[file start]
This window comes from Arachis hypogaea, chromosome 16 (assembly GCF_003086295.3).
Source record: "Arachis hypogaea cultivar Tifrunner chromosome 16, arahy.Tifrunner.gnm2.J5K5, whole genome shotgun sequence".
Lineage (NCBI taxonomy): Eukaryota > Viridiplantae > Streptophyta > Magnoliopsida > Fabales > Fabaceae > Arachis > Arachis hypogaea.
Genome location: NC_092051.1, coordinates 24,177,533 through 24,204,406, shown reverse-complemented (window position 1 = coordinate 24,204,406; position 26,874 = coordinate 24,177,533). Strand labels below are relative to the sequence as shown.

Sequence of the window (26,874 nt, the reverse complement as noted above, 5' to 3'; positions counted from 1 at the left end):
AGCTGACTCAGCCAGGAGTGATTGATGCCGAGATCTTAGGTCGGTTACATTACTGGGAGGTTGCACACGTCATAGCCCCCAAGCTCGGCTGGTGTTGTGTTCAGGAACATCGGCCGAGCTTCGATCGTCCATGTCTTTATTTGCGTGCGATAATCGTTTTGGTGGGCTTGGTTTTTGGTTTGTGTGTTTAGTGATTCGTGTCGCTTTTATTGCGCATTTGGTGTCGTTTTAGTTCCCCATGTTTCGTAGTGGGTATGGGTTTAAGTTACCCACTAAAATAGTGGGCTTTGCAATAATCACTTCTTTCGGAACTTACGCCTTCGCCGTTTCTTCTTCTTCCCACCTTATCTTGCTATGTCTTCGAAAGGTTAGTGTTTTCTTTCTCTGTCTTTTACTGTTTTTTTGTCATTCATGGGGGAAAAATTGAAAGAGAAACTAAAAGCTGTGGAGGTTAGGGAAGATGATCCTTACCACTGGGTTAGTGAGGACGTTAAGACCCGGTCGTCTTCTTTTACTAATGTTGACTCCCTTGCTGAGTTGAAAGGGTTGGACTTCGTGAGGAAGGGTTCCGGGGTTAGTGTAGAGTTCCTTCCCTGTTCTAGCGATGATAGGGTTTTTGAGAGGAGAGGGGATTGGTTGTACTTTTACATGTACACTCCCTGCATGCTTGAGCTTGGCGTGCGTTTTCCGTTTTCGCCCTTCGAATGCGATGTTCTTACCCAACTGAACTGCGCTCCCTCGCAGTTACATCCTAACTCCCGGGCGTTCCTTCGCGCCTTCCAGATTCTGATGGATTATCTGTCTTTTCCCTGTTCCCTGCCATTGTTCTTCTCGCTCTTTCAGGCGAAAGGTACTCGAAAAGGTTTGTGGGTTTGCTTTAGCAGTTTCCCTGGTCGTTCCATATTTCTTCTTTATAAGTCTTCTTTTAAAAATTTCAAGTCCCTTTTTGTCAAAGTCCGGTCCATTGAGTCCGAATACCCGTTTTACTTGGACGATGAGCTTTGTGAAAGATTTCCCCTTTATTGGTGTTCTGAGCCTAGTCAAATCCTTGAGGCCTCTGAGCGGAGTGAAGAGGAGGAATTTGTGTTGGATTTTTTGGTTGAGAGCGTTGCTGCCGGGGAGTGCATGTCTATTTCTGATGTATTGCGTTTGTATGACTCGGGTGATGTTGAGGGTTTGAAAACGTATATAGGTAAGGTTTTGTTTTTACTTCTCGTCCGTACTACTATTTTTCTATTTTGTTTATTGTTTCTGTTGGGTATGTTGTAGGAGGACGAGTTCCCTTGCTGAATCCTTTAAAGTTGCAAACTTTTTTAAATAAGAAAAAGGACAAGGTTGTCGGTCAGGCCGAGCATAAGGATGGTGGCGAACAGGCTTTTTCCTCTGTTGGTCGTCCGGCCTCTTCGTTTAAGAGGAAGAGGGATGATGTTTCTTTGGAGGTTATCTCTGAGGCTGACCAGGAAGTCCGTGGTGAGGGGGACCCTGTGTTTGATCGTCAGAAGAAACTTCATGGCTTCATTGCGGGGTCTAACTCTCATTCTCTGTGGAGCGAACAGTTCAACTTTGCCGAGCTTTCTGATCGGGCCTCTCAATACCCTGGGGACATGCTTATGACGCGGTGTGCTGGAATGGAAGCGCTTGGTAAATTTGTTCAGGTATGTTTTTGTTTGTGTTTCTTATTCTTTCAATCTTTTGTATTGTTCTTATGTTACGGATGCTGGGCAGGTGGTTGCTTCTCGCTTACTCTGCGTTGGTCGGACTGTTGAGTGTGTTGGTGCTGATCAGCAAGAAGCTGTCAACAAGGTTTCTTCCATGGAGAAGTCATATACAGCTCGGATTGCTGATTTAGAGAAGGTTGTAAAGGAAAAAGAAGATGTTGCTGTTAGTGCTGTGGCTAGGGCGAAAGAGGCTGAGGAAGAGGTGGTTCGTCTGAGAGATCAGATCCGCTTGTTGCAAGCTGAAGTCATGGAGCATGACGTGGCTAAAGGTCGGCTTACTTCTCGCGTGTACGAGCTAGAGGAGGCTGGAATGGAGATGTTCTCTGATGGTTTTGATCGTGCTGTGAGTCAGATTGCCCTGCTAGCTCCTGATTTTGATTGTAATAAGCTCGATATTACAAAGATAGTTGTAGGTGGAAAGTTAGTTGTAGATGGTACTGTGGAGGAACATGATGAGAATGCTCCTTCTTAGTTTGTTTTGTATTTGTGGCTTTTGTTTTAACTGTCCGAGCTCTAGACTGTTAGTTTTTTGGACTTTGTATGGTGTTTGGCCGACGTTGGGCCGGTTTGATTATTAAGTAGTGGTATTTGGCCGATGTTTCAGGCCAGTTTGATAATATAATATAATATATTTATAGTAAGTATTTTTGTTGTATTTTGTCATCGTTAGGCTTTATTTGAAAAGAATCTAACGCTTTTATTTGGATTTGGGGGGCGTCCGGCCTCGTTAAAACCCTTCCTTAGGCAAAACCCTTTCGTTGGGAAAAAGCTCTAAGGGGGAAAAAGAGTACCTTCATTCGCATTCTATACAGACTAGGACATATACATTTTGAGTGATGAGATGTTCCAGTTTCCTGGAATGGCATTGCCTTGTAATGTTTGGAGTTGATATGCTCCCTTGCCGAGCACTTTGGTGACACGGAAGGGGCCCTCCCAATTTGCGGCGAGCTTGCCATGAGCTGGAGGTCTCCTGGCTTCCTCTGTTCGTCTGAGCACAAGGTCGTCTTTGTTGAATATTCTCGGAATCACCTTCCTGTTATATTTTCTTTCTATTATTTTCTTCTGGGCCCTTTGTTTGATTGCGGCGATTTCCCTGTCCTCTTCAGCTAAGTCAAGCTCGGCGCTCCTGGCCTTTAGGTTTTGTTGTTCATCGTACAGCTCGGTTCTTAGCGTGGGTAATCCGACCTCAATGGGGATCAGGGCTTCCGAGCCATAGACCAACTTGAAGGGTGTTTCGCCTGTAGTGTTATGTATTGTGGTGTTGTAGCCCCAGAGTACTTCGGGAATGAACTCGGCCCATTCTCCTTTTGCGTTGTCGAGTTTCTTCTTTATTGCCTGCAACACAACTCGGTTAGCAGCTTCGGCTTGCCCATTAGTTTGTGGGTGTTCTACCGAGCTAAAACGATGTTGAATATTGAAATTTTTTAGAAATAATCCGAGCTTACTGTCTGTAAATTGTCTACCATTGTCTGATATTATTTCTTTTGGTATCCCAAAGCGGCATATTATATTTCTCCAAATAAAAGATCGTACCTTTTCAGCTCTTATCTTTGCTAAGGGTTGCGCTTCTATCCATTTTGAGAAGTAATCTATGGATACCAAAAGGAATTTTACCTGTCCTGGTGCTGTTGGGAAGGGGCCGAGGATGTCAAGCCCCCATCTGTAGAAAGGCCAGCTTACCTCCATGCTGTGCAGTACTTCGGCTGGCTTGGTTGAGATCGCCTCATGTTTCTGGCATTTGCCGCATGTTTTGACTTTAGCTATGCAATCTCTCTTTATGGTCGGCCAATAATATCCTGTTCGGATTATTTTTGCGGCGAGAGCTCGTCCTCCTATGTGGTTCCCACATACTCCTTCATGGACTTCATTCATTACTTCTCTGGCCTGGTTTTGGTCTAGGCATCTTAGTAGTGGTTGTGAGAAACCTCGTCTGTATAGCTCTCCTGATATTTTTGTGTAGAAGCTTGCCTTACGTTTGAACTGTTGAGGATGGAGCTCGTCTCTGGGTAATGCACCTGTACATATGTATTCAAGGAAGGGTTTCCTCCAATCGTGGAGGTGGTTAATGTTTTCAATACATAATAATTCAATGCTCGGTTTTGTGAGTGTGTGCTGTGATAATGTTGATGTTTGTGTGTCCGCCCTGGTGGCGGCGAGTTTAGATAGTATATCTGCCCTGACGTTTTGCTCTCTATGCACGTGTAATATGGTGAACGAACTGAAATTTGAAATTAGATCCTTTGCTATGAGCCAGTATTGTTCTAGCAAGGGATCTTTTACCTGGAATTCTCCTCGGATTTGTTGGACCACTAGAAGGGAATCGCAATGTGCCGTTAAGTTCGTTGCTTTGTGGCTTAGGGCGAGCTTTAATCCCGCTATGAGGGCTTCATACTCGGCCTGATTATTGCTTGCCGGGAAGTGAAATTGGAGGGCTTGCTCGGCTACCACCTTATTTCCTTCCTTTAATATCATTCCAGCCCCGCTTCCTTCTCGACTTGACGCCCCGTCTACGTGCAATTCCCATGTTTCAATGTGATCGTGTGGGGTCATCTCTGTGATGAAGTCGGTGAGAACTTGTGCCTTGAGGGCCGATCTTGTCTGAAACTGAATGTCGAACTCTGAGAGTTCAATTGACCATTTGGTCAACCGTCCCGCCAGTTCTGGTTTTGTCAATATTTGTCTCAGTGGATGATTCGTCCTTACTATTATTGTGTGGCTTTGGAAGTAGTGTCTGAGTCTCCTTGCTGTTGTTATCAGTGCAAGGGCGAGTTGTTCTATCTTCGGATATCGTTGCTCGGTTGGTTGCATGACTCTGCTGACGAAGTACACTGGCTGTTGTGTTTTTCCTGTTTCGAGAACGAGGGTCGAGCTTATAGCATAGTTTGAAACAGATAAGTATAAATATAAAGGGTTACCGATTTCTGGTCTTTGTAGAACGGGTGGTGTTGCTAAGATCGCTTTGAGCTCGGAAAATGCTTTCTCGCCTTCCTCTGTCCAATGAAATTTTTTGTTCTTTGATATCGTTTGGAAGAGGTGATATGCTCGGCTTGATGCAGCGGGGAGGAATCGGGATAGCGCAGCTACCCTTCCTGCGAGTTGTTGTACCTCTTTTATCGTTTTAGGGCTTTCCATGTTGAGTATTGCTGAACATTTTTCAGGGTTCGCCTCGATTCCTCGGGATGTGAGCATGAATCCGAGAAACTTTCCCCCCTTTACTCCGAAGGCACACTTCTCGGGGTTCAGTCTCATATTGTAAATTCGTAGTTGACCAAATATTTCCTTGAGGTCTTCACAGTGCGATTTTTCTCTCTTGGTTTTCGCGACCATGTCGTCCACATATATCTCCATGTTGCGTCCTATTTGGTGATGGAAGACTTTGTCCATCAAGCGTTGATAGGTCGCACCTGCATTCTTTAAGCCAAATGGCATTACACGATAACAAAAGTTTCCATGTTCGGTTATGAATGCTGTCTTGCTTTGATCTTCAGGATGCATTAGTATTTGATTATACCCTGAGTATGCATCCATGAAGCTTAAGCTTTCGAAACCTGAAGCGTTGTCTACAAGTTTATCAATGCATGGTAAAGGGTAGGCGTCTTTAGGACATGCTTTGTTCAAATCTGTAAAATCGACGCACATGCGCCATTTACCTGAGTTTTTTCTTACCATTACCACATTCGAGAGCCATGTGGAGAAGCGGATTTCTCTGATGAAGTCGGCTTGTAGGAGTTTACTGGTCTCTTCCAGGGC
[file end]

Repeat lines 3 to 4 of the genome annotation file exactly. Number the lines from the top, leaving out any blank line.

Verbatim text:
Lineage (NCBI taxonomy): Eukaryota > Viridiplantae > Streptophyta > Magnoliopsida > Fabales > Fabaceae > Arachis > Arachis hypogaea.
Genome location: NC_092051.1, coordinates 24,177,533 through 24,204,406, shown reverse-complemented (window position 1 = coordinate 24,204,406; position 26,874 = coordinate 24,177,533). Strand labels below are relative to the sequence as shown.